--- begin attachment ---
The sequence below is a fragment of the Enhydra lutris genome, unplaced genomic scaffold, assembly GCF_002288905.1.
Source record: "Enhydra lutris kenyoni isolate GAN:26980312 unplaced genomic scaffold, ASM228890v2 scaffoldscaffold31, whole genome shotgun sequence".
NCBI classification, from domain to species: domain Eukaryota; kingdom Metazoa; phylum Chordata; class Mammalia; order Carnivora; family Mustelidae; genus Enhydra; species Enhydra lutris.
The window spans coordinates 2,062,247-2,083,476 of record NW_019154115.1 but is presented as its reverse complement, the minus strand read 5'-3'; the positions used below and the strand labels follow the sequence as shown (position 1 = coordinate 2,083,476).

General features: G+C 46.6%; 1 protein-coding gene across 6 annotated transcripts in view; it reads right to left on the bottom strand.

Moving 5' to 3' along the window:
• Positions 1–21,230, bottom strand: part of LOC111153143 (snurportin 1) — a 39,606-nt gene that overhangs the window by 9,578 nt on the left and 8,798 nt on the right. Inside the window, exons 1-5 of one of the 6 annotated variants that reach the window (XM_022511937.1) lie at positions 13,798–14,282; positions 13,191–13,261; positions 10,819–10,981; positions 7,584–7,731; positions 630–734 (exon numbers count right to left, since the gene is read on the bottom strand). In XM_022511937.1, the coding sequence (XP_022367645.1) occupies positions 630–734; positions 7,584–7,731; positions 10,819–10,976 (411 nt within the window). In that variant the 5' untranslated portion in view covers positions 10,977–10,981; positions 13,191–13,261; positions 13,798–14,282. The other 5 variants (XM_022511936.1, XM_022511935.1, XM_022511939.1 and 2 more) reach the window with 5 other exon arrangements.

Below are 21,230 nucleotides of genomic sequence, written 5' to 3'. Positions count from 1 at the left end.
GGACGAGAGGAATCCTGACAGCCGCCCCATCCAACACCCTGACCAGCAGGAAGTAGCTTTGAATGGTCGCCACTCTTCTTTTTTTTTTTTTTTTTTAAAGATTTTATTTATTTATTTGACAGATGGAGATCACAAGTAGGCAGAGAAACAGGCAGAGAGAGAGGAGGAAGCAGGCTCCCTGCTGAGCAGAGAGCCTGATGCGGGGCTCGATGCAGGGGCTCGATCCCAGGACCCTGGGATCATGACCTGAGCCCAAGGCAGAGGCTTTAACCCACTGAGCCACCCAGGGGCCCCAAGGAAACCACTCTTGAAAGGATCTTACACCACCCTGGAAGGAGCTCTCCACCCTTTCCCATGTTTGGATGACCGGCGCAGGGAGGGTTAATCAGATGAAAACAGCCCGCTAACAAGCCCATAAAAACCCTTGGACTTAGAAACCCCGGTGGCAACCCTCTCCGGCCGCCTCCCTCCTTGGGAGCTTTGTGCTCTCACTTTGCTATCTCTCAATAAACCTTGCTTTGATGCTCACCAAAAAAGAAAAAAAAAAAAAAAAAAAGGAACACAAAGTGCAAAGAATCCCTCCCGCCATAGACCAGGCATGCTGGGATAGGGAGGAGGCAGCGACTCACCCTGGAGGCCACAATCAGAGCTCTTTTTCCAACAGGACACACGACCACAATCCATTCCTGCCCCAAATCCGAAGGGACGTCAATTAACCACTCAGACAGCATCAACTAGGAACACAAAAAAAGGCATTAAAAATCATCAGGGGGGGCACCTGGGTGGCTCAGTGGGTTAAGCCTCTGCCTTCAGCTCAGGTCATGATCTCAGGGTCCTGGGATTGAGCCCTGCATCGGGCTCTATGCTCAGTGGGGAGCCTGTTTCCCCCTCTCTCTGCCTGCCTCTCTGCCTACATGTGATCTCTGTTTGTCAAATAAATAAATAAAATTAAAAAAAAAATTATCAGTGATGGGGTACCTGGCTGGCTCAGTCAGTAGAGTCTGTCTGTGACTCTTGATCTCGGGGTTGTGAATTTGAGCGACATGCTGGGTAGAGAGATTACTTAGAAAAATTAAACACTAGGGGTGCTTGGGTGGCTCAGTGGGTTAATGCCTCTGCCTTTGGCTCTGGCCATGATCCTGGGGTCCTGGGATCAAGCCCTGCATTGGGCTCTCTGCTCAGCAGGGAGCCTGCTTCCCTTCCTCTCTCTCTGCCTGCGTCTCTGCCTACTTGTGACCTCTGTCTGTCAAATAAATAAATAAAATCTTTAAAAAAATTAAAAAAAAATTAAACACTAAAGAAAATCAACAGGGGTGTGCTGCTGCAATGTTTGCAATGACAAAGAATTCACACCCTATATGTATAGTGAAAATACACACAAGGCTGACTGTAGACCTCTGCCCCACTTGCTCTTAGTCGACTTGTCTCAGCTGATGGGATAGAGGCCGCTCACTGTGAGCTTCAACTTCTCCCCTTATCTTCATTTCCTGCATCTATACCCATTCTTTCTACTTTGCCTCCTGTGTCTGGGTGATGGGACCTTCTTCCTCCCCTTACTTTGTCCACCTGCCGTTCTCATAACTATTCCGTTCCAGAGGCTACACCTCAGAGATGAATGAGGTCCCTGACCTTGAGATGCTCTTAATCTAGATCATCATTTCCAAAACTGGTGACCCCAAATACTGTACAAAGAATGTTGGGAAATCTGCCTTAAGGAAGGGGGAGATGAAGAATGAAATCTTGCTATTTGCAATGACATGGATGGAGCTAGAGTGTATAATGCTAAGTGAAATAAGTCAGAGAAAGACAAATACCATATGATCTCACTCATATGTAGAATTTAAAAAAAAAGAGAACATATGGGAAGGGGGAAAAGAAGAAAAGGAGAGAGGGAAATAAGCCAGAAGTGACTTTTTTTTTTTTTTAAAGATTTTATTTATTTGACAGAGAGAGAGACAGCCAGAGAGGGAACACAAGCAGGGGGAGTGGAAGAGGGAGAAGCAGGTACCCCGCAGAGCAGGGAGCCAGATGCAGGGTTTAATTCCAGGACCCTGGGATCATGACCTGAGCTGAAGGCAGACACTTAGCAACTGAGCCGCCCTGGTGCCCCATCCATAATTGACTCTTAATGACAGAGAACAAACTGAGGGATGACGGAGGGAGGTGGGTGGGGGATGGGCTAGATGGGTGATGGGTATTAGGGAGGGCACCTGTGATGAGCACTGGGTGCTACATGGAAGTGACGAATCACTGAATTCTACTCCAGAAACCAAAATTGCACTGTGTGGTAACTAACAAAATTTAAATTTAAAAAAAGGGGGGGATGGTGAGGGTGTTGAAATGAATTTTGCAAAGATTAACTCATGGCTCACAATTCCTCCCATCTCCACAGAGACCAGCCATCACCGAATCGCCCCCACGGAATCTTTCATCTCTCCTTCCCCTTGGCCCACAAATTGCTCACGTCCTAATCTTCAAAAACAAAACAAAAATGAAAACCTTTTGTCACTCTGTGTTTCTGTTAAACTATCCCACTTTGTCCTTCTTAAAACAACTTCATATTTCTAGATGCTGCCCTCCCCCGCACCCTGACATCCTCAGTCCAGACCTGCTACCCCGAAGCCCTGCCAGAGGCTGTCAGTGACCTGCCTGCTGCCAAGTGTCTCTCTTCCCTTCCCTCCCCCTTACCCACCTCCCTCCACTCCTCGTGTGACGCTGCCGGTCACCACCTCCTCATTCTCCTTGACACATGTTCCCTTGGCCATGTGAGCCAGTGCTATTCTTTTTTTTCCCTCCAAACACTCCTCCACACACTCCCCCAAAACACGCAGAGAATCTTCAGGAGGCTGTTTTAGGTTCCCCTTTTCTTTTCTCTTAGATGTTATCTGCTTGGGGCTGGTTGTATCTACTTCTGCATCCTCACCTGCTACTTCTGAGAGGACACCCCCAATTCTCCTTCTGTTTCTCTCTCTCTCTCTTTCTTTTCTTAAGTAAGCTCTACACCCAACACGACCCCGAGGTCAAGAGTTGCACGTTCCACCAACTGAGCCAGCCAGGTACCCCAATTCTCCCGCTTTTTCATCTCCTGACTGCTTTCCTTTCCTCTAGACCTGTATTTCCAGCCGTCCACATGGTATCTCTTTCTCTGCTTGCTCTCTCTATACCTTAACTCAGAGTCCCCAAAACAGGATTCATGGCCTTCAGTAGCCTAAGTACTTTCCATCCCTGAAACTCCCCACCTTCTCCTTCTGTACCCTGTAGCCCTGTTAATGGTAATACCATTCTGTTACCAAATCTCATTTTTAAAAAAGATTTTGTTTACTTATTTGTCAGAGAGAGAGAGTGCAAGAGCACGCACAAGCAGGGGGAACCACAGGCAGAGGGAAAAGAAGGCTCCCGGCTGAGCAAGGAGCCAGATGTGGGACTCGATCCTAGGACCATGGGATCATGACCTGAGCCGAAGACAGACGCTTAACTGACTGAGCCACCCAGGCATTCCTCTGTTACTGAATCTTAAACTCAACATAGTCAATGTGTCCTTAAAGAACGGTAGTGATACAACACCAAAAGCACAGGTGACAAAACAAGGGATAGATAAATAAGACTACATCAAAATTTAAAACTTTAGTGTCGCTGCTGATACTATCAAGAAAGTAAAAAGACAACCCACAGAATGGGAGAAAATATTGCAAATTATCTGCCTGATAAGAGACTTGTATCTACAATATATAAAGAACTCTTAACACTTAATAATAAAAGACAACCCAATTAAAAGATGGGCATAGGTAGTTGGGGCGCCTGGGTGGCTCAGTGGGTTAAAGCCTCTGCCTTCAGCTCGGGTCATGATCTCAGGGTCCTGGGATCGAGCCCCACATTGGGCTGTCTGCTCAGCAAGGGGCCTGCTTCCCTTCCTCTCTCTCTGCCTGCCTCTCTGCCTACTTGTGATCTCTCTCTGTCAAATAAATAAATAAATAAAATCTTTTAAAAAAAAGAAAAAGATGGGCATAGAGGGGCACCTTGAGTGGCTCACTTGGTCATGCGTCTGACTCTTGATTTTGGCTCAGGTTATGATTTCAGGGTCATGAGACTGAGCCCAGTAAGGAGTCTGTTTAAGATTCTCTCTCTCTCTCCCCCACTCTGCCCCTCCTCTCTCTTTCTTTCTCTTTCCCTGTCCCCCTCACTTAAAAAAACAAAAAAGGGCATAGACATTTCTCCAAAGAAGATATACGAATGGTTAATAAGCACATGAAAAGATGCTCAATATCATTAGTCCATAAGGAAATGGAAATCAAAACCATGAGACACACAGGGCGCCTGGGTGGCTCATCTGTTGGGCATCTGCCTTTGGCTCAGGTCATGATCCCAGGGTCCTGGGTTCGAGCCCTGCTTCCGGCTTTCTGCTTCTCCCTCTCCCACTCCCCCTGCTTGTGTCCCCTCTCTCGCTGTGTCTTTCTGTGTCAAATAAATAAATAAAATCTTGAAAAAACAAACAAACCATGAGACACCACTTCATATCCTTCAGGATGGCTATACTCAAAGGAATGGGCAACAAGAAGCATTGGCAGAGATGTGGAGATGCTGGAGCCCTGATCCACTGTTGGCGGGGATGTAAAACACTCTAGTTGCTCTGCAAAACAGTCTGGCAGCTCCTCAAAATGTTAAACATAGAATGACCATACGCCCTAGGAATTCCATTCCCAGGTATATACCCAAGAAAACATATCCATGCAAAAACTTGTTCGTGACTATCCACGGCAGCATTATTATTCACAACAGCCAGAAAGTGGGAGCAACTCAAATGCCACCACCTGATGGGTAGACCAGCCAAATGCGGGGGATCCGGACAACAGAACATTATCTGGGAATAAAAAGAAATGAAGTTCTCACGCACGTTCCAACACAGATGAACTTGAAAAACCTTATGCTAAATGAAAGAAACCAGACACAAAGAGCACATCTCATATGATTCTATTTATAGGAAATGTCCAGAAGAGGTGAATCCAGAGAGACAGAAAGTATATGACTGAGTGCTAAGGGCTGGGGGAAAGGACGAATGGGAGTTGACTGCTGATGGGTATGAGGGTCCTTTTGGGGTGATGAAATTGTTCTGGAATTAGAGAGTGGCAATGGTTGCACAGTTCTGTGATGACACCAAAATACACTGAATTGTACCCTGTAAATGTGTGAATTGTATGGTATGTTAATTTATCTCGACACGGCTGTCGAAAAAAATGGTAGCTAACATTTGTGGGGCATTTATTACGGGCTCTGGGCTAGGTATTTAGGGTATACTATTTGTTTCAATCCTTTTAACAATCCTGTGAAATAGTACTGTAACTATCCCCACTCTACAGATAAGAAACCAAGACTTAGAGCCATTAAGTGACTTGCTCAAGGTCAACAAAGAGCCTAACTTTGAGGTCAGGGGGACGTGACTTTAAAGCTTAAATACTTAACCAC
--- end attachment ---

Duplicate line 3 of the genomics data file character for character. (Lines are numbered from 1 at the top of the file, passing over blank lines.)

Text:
NCBI classification, from domain to species: domain Eukaryota; kingdom Metazoa; phylum Chordata; class Mammalia; order Carnivora; family Mustelidae; genus Enhydra; species Enhydra lutris.